Out all 50 states in the US, Texas became the cricket hub for its facilities and its built-in audience of more than 1 million South Asian immigrants. “Seventy-five per cent of the players in the Houston area are from India or Pakistan,” Chaudhari says. “Most are upper middle class, educated, business owners, engineers, doctors. These guys have spending power. We know our audience, and that audience can pay for it. Once we get more Americans interested, then we can scale up. There’s a proper path to take.”
Chaudhari’s goal is to have a Major League Cricket team in Houston in the next two to three years, ideally at the Prairie View site, where he envisions a stadium being built to complement the existing fields. “A restaurant, hotel, sports bar dedicated to cricket, or gas station would be nice too,” he adds while gazing at the manicured grounds he helped develop.
Prairie View already sees plenty of cricket action. The Houston Hurricanes, the Dallas Mustangs, and the Lone Star Athletics of Austin, who play in Pearland, are three of the 26 teams competing in the developmental Minor League Cricket, which began play in 2021 and divvied out $350,000 in prize money to teams at the 2022 tournament held at Prairie View and all across the U.S. Area club teams playing for pleasure compete there too: “We hosted more than 40 [local Houston] teams for the tournament last year,” Chaudhari says. “I think there are 47 club teams now in the area.”
The Prairie View grounds also hosted the Houston Women’s Open in April and the Houston Men’s Open in May. That one had a $130,000 total purse, with $65,000 going to the winning team. “Players come from the Caribbean islands, Scotland, Pakistan,” Chaudhari says. “It’s a five-day festival of cricket.”
Chaudhari’s partner in the Prairie View venture is Tanweer Ahmed, an affable self-made multimillionaire who grew up in Pakistan before moving to the US in 1988. Ahmed is owner of the Houston Hurricanes minor league team as well as part-owner of the Texas Super Kings, and hopes to secure a MLC franchise for Houston in the next two years. “It starts with one small idea,” he says with a wide smile. “Six years ago, who would have thought we’d be here today? All the international players have come here from all over the world – Pakistan, India, New Zealand, Australia, South Africa. They want to make money. We all do.”
Many eyes at Prairie View are focused on one player in particular—Ali Sheikh, a lanky 20-year-old “all-rounder” who excels at both batting and bowling. If there is a future for MLC, Sheikh is destined to be part of the story. Born in Doha, Qatar, Sheikh moved with his family to Plano when he was 12. His cricket training has been entirely in the Dallas area.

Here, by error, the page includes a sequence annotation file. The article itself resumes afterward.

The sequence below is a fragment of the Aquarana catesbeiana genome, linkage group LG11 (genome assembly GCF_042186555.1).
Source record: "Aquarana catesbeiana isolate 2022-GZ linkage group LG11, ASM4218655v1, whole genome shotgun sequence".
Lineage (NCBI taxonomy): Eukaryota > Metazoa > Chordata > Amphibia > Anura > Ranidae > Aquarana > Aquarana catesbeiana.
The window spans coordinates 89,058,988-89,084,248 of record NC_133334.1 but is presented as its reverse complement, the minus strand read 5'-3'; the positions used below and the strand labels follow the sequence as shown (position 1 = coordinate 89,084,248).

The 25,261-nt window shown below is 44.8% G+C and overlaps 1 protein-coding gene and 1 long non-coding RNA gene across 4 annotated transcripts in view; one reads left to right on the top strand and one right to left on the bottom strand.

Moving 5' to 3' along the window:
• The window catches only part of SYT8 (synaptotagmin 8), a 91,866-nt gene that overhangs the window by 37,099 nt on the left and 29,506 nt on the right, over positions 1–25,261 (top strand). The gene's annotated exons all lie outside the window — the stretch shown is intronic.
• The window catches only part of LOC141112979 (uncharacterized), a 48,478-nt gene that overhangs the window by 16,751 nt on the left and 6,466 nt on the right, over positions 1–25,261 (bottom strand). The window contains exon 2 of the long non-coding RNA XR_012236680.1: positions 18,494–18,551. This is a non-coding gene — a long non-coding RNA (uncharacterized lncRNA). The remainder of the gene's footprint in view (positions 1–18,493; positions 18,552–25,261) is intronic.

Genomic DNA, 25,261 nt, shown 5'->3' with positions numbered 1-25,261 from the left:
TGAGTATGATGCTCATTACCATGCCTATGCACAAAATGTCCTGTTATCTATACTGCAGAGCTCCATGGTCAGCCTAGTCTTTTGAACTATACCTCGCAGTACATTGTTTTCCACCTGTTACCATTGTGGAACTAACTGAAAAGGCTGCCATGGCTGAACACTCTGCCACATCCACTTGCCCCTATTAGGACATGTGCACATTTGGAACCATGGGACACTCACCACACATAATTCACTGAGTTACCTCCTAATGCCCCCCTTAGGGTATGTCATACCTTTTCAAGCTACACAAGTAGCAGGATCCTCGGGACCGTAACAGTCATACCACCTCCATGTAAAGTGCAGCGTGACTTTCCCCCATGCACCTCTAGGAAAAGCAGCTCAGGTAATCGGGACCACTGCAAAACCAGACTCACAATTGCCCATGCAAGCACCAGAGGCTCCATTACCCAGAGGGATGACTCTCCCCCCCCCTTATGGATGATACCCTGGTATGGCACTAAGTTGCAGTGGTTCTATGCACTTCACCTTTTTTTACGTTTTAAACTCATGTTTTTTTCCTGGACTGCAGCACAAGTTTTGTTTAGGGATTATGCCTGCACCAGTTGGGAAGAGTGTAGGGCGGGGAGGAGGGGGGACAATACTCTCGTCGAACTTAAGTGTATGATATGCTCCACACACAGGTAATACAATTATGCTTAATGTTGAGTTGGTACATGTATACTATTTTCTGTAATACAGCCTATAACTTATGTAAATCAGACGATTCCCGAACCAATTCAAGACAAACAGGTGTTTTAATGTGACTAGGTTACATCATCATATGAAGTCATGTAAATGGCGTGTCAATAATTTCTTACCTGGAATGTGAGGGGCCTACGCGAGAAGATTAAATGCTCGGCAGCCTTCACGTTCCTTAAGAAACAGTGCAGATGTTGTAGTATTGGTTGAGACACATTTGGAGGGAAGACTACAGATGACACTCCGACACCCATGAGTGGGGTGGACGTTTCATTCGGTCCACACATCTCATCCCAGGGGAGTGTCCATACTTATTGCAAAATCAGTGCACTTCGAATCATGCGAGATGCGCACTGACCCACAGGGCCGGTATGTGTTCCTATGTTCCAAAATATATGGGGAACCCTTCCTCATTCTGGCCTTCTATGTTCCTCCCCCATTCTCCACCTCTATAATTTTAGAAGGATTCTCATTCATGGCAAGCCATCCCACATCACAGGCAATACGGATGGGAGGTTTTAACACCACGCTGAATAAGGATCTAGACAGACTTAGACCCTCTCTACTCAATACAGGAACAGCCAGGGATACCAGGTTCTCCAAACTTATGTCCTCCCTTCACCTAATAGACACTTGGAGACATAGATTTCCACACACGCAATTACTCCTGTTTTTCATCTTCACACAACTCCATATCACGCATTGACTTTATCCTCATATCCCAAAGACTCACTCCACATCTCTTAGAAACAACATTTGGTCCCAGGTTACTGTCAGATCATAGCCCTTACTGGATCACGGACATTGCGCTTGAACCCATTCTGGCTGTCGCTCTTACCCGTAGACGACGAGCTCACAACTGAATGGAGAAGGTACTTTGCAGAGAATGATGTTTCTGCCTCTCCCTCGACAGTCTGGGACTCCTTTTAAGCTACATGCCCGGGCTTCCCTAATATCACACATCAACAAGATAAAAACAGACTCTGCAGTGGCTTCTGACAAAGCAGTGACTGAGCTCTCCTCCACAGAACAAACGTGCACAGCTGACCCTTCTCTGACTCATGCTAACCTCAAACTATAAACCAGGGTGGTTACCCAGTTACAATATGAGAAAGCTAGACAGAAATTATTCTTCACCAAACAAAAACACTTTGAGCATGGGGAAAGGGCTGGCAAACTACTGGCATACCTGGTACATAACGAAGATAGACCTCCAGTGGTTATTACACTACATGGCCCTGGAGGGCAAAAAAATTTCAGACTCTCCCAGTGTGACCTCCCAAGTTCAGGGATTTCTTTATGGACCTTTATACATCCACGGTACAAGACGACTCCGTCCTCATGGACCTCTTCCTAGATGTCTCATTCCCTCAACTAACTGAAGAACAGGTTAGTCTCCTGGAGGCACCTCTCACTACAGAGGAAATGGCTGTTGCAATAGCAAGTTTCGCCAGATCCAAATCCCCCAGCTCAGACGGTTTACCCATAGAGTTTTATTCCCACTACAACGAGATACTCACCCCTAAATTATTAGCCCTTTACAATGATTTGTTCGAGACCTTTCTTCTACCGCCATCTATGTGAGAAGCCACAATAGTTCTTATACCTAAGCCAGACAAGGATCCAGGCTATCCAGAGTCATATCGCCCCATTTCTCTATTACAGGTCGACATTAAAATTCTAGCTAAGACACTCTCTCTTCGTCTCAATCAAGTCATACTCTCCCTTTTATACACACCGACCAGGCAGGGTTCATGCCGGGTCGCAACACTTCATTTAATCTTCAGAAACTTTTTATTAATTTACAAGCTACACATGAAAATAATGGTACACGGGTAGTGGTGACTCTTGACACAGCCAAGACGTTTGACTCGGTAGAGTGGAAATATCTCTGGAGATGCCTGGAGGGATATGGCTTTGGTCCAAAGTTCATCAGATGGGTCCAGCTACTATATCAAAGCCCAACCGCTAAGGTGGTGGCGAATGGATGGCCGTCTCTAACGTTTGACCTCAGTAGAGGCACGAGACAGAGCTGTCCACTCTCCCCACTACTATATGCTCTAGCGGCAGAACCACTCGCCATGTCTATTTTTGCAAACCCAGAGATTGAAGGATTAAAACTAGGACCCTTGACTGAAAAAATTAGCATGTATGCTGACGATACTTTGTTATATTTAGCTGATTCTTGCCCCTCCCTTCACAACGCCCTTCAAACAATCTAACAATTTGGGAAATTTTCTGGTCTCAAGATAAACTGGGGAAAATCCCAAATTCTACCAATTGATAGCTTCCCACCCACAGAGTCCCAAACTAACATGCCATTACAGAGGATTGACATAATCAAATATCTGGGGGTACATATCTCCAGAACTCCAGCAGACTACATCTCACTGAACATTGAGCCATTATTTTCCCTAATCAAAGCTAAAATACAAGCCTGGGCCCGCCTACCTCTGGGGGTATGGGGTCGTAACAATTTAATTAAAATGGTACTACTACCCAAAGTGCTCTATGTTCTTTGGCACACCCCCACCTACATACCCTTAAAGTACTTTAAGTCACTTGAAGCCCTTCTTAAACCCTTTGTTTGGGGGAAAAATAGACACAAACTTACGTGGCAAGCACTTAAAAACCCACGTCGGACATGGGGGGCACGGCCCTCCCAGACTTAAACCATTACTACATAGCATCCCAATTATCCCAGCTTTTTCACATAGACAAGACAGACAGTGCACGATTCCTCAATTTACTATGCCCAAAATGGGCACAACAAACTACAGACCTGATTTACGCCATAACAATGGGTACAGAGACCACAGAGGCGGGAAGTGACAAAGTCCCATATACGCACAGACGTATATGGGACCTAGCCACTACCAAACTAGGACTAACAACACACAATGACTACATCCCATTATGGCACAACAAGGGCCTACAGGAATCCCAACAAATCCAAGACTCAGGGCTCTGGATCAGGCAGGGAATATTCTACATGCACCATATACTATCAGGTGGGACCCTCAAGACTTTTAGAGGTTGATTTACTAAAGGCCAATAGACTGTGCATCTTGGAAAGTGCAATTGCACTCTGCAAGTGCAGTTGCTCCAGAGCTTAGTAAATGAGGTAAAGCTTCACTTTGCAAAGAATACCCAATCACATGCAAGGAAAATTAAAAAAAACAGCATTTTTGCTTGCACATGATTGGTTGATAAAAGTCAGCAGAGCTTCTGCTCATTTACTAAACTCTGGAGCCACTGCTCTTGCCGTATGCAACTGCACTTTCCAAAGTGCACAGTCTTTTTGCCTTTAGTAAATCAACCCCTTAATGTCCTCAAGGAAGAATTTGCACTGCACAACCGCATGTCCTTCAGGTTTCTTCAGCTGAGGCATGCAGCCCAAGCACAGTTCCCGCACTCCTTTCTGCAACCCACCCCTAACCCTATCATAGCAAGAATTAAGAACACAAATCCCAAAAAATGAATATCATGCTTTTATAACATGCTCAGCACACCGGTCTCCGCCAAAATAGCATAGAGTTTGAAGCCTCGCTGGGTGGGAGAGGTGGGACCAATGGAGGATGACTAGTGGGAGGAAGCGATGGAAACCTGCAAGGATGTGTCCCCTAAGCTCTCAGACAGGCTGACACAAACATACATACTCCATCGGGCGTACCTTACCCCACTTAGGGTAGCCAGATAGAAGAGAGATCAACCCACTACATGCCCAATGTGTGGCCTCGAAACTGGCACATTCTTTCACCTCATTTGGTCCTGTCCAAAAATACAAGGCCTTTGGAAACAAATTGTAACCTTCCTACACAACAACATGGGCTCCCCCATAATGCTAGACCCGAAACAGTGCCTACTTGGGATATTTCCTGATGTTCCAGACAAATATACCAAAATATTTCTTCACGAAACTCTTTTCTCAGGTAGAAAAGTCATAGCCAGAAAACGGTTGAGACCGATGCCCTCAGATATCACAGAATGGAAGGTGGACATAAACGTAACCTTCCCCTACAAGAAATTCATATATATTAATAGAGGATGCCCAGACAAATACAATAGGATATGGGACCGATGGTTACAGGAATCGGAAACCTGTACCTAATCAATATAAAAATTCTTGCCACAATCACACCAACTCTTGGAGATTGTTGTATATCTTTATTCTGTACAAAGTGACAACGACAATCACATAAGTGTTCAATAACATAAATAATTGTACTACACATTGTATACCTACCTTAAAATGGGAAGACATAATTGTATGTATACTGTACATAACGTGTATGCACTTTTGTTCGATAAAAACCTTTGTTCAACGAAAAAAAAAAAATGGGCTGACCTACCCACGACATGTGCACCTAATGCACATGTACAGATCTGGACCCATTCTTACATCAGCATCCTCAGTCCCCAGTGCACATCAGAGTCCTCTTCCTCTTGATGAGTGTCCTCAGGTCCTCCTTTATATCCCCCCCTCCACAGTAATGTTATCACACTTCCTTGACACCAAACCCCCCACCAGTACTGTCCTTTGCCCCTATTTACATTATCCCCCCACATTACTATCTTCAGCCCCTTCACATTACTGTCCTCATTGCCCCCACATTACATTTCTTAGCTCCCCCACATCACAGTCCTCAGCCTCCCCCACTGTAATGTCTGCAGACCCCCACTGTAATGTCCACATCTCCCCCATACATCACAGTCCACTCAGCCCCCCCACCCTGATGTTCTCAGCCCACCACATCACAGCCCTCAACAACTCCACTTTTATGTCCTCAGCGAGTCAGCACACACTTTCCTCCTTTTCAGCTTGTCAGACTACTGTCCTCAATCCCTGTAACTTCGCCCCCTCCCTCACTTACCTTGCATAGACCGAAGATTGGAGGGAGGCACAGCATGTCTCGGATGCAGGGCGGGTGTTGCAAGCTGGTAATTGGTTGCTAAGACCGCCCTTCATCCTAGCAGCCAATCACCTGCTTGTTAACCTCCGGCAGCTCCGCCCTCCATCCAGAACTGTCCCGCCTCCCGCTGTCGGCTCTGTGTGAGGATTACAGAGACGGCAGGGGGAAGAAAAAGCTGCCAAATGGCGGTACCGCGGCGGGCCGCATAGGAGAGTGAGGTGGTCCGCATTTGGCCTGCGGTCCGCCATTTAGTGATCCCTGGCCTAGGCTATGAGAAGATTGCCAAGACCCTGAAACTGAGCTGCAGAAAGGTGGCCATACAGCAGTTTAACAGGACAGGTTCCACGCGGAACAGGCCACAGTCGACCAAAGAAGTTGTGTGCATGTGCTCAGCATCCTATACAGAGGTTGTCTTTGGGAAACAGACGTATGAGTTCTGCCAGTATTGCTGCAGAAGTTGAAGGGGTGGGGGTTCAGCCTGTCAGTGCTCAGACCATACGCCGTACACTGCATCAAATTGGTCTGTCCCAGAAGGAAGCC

“He’s one of the most exciting talents in the U.S.,” says Burt Cockley, an Australian cricketer who is the strength and conditioning coach for Major League Cricket. “He’s got the attributes and qualities to be a world-class player.”
I finally catch up with Sheikh, a lean figure with a trim beard and a charismatic smile reminiscent of the NFL’s Tim Tebow, during a rain delay in the championship match at Prairie View. “People from all over the world have come to scout, and I think they’re impressed with what they’ve seen,” he says.
Sheikh would be drafted in Round 6 by the Los Angeles Knight Riders, one of the five teams competing against the Texas Super Kings. But he will be a hometown favorite nonetheless since the majority of the MLC matches will be in Grand Prairie in the same metro area where he learned the game (some games will be in North Carolina).
Before his senior year at the University of Texas at Dallas, where he is majoring in accounting, Sheikh will earn $25,000 for his part-time summer job playing for the Knight Riders. He will see how Major League Cricket fares before putting his degree to work. “Let’s see where cricket takes us,” he says. “If there’s proper infrastructure, like facilities, the game could draw a lot in this country. You know how basketball players have coaches, and there’s basketball courts everywhere? They should start building more cricket grounds, build better stadiums that attract people to watch the game.”
Back at the game, MLC vice president and tournament director Justin Geale likes what he sees. “I grew up in Australia with cricket and watching American TV, so it’s very aspirational to come to the U.S. with the sport you grew up with,” he says.
To Geale, the question isn’t, why cricket in the U.S.? It’s more like, why not? “If I can watch cornhole on ESPN, surely I can watch cricket,” he laughs.
And Texas cricket fans (or the cricket curious) have it even better, because they can watch cricket live in Grand Prairie in July or drop in at the Prairie View Cricket Complex where cricket is played throughout the year—there’s also a women’s cricket tournament in Houston from September 15-30. No sticky wickets on these Lone Star pitches.
The first Major League Cricket match pits the Texas Super Kings vs. the LA Knight Riders on July 13. Tickets start at $30 and can be purchased at tickets.majorleaguecricket.com.